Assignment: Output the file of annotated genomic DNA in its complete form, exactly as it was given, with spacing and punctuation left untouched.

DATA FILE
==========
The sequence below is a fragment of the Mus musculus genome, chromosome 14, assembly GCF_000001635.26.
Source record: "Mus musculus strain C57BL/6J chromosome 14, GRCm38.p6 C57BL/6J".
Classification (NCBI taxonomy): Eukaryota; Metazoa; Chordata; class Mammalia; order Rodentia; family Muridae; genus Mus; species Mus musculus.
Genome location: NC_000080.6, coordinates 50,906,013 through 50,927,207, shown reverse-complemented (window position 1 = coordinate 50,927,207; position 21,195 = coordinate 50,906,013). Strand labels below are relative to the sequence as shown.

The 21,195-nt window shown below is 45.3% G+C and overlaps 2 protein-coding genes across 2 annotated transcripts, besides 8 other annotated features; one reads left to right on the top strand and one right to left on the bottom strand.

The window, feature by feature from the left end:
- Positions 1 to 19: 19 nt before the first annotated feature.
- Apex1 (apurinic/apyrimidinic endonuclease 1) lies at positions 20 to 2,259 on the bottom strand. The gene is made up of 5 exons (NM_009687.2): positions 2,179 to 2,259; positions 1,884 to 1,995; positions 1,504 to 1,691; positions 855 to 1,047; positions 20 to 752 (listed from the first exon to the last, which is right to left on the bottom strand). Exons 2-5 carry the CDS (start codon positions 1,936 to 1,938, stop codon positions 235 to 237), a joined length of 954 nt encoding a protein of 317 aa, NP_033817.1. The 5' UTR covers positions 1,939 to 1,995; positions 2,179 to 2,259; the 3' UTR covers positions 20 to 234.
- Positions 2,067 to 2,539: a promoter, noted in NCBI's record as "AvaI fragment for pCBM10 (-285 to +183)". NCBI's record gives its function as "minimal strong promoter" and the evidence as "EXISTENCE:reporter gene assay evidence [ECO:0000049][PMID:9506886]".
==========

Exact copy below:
The sequence below is a fragment of the Mus musculus genome, chromosome 14, assembly GCF_000001635.26.
Source record: "Mus musculus strain C57BL/6J chromosome 14, GRCm38.p6 C57BL/6J".
Classification (NCBI taxonomy): Eukaryota; Metazoa; Chordata; class Mammalia; order Rodentia; family Muridae; genus Mus; species Mus musculus.
Genome location: NC_000080.6, coordinates 50,906,013 through 50,927,207, shown reverse-complemented (window position 1 = coordinate 50,927,207; position 21,195 = coordinate 50,906,013). Strand labels below are relative to the sequence as shown.

The 21,195-nt window shown below is 45.3% G+C and overlaps 2 protein-coding genes across 2 annotated transcripts, besides 8 other annotated features; one reads left to right on the top strand and one right to left on the bottom strand.

The window, feature by feature from the left end:
- Positions 1 to 19: 19 nt before the first annotated feature.
- Apex1 (apurinic/apyrimidinic endonuclease 1) lies at positions 20 to 2,259 on the bottom strand. The gene is made up of 5 exons (NM_009687.2): positions 2,179 to 2,259; positions 1,884 to 1,995; positions 1,504 to 1,691; positions 855 to 1,047; positions 20 to 752 (listed from the first exon to the last, which is right to left on the bottom strand). Exons 2-5 carry the CDS (start codon positions 1,936 to 1,938, stop codon positions 235 to 237), a joined length of 954 nt encoding a protein of 317 aa, NP_033817.1. The 5' UTR covers positions 1,939 to 1,995; positions 2,179 to 2,259; the 3' UTR covers positions 20 to 234.
- Positions 2,067 to 2,539: a promoter, noted in NCBI's record as "AvaI fragment for pCBM10 (-285 to +183)". NCBI's record gives its function as "minimal strong promoter" and the evidence as "EXISTENCE:reporter gene assay evidence [ECO:0000049][PMID:9506886]".